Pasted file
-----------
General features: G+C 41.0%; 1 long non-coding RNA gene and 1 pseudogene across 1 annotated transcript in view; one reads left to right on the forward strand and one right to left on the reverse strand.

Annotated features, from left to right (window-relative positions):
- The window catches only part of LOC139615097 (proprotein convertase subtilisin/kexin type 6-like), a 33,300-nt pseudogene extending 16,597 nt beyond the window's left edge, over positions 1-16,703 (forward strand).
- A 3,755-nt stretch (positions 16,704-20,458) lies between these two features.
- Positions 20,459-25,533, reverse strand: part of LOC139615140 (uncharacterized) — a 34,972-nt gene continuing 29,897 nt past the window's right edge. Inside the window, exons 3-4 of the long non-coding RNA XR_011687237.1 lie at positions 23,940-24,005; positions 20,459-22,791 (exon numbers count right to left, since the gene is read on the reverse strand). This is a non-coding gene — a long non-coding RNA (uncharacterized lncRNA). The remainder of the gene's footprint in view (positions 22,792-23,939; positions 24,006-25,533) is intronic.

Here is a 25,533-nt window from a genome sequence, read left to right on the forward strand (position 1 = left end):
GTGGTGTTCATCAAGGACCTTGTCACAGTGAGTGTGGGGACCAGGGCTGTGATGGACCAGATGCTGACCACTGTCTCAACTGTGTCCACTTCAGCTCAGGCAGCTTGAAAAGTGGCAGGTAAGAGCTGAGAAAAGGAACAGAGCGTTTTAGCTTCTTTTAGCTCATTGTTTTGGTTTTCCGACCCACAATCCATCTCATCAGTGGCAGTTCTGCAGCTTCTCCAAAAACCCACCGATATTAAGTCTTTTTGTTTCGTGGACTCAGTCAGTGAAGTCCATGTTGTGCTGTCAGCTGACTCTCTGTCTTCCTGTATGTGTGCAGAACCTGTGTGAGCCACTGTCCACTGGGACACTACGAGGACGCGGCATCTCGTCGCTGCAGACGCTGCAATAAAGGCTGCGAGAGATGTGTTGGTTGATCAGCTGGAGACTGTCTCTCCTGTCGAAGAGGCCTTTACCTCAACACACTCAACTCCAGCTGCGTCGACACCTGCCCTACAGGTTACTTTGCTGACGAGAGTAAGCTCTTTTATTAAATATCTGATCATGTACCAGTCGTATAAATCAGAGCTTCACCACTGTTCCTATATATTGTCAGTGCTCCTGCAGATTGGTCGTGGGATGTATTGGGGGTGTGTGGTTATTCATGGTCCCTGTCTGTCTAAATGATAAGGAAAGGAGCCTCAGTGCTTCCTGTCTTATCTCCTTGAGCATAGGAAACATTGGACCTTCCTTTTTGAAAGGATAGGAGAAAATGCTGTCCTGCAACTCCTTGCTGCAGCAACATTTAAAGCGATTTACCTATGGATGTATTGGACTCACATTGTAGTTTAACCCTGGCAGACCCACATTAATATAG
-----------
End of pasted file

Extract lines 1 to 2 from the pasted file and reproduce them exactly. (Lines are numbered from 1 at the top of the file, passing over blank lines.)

General features: G+C 41.0%; 1 long non-coding RNA gene and 1 pseudogene across 1 annotated transcript in view; one reads left to right on the forward strand and one right to left on the reverse strand.

Annotated features, from left to right (window-relative positions):